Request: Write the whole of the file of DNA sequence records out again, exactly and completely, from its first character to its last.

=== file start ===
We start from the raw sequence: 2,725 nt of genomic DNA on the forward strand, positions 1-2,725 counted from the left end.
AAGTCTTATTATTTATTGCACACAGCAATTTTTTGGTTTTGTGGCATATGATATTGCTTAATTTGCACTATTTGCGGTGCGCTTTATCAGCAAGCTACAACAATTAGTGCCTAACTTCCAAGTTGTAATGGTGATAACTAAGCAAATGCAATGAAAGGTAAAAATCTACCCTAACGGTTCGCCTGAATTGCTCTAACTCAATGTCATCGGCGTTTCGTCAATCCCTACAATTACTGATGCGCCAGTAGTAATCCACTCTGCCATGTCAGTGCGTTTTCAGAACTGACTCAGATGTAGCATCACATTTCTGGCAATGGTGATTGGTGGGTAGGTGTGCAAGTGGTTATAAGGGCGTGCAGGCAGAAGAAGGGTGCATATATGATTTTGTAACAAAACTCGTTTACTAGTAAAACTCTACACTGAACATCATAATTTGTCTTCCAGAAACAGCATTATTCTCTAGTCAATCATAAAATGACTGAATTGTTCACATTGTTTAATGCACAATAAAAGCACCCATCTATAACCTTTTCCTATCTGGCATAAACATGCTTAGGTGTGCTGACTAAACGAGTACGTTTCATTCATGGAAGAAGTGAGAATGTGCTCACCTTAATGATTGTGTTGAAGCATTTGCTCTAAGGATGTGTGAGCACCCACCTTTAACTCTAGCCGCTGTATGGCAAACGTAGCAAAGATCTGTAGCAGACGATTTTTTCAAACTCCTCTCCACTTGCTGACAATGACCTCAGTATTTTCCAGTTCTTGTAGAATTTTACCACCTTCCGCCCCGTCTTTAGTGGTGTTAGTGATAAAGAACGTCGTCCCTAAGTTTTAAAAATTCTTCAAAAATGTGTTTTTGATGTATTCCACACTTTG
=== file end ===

We start from the raw sequence: 2,725 nt of genomic DNA on the forward strand, positions 1-2,725 counted from the left end.
AAGTCTTATTATTTATTGCACACAGCAATTTTTTGGTTTTGTGGCATATGATATTGCTTAATTTGCACTATTTGCGGTGCGCTTTATCAGCAAGCTACAACAATTAGTGCCTAACTTCCAAGTTGTAATGGTGATAACTAAGCAAATGCAATGAAAGGTAAAAATCTACCCTAACGGTTCGCCTGAATTGCTCTAACTCAATGTCATCGGCGTTTCGTCAATCCCTACAATTACTGATGCGCCAGTAGTAATCCACTCTGCCATGTCAGTGCGTTTTCAGAACTGACTCAGATGTAGCATCACATTTCTGGCAATGGTGATTGGTGGGTAGGTGTGCAAGTGGTTATAAGGGCGTGCAGGCAGAAGAAGGGTGCATATATGATTTTGTAACAAAACTCGTTTACTAGTAAAACTCTACACTGAACATCATAATTTGTCTTCCAGAAACAGCATTATTCTCTAGTCAATCATAAAATGACTGAATTGTTCACATTGTTTAATGCACAATAAAAGCACCCATCTATAACCTTTTCCTATCTGGCATAAACATGCTTAGGTGTGCTGACTAAACGAGTACGTTTCATTCATGGAAGAAGTGAGAATGTGCTCACCTTAATGATTGTGTTGAAGCATTTGCTCTAAGGATGTGTGAGCACCCACCTTTAACTCTAGCCGCTGTATGGCAAACGTAGCAAAGATCTGTAGCAGACGATTTTTTCAAACTCCTCTCCACTTGCTGACAATGACCTCAGTATTTTCCAGTTCTTGTAGAATTTTACCACCTTCCGCCCCGTCTTTAGTGGTGTTAGTGATAAAGAACGTCGTCCCTAAGTTTTAAAAATTCTTCAAAAATGTGTTTTTGATGTATTCCACACTTTG